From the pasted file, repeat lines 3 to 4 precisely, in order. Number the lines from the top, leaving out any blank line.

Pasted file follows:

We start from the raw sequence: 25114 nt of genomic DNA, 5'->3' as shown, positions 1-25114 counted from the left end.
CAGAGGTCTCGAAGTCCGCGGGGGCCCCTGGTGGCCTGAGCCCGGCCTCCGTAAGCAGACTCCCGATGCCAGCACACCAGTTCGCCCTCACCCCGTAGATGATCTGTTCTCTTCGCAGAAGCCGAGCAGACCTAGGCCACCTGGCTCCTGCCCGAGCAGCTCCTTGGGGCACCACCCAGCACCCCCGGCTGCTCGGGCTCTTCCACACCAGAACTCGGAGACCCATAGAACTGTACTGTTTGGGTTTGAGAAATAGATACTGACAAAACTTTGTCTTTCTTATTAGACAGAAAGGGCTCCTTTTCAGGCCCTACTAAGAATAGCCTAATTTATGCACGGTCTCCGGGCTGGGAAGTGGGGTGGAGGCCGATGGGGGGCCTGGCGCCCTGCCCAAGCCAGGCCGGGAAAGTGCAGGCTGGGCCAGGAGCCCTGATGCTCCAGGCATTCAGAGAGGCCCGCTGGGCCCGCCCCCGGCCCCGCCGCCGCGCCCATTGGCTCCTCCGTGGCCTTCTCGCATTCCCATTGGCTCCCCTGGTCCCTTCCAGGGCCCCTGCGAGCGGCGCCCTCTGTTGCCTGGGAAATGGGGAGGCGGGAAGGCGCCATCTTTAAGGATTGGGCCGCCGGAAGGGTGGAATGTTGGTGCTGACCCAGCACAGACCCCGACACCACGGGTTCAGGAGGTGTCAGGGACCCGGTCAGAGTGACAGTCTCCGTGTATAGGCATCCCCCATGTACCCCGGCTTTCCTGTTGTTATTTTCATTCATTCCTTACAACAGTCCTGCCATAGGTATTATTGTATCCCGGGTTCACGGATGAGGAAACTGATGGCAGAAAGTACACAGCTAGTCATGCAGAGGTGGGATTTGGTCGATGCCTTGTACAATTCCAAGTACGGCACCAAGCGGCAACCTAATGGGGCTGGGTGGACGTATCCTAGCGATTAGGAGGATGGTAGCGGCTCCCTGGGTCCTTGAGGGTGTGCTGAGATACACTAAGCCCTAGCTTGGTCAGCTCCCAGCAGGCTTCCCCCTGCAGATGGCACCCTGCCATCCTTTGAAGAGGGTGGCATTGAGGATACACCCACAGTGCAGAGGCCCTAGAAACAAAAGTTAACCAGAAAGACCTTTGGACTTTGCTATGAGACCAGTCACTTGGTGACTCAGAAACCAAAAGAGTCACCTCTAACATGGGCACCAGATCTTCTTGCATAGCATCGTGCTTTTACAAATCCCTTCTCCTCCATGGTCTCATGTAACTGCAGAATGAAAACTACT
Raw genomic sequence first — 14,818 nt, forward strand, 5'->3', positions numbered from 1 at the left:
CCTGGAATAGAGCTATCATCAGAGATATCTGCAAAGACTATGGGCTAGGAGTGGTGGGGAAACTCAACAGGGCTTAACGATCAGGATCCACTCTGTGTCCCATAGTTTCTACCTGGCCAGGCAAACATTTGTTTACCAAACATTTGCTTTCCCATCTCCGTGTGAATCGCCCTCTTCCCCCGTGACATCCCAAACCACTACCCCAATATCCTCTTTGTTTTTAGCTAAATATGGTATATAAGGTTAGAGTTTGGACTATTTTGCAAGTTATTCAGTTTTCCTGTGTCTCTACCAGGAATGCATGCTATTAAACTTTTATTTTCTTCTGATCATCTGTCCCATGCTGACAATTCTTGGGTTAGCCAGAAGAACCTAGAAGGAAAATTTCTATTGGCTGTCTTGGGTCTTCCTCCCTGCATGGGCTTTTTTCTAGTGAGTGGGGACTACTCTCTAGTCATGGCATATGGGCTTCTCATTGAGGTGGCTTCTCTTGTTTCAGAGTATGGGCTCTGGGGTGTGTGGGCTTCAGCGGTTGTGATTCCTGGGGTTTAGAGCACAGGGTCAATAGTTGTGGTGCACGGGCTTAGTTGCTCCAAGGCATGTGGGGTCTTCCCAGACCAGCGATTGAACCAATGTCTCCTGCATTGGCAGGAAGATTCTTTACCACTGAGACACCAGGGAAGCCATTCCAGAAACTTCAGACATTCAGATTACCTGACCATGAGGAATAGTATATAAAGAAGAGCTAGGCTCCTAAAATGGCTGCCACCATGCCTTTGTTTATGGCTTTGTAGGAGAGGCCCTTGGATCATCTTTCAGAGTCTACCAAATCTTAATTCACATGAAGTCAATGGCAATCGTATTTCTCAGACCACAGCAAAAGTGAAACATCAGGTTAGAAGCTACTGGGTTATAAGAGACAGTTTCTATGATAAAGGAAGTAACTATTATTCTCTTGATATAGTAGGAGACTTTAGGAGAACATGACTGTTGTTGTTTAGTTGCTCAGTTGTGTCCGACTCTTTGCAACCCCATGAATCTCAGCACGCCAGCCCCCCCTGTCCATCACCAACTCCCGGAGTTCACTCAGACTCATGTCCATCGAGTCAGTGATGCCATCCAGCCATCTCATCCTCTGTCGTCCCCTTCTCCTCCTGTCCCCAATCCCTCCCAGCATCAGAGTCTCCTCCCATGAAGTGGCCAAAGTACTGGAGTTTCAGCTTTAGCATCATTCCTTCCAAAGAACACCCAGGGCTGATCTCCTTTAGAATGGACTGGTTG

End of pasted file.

Raw genomic sequence first — 14,818 nt, forward strand, 5'->3', positions numbered from 1 at the left:
CCTGGAATAGAGCTATCATCAGAGATATCTGCAAAGACTATGGGCTAGGAGTGGTGGGGAAACTCAACAGGGCTTAACGATCAGGATCCACTCTGTGTCCCATAGTTTCTACCTGGCCAGGCAAACATTTGTTTACCAAACATTTGCTTTCCCATCTCCGTGTGAATCGCCCTCTTCCCCCGTGACATCCCAAACCACTACCCCAATATCCTCTTTGTTTTTAGCTAAATATGGTATATAAGGTTAGAGTTTGGACTATTTTGCAAGTTATTCAGTTTTCCTGTGTCTCTACCAGGAATGCATGCTATTAAACTTTTATTTTCTTCTGATCATCTGTCCCATGCTGACAATTCTTGGGTTAGCCAGAAGAACCTAGAAGGAAAATTTCTATTGGCTGTCTTGGGTCTTCCTCCCTGCATGGGCTTTTTTCTAGTGAGTGGGGACTACTCTCTAGTCATGGCATATGGGCTTCTCATTGAGGTGGCTTCTCTTGTTTCAGAGTATGGGCTCTGGGGTGTGTGGGCTTCAGCGGTTGTGATTCCTGGGGTTTAGAGCACAGGGTCAATAGTTGTGGTGCACGGGCTTAGTTGCTCCAAGGCATGTGGGGTCTTCCCAGACCAGCGATTGAACCAATGTCTCCTGCATTGGCAGGAAGATTCTTTACCACTGAGACACCAGGGAAGCCATTCCAGAAACTTCAGACATTCAGATTACCTGACCATGAGGAATAGTATATAAAGAAGAGCTAGGCTCCTAAAATGGCTGCCACCATGCCTTTGTTTATGGCTTTGTAGGAGAGGCCCTTGGATCATCTTTCAGAGTCTACCAAATCTTAATTCACATGAAGTCAATGGCAATCGTATTTCTCAGACCACAGCAAAAGTGAAACATCAGGTTAGAAGCTACTGGGTTATAAGAGACAGTTTCTATGATAAAGGAAGTAACTATTATTCTCTTGATATAGTAGGAGACTTTAGGAGAACATGACTGTTGTTGTTTAGTTGCTCAGTTGTGTCCGACTCTTTGCAACCCCATGAATCTCAGCACGCCAGCCCCCCCTGTCCATCACCAACTCCCGGAGTTCACTCAGACTCATGTCCATCGAGTCAGTGATGCCATCCAGCCATCTCATCCTCTGTCGTCCCCTTCTCCTCCTGTCCCCAATCCCTCCCAGCATCAGAGTCTCCTCCCATGAAGTGGCCAAAGTACTGGAGTTTCAGCTTTAGCATCATTCCTTCCAAAGAACACCCAGGGCTGATCTCCTTTAGAATGGACTGGTTG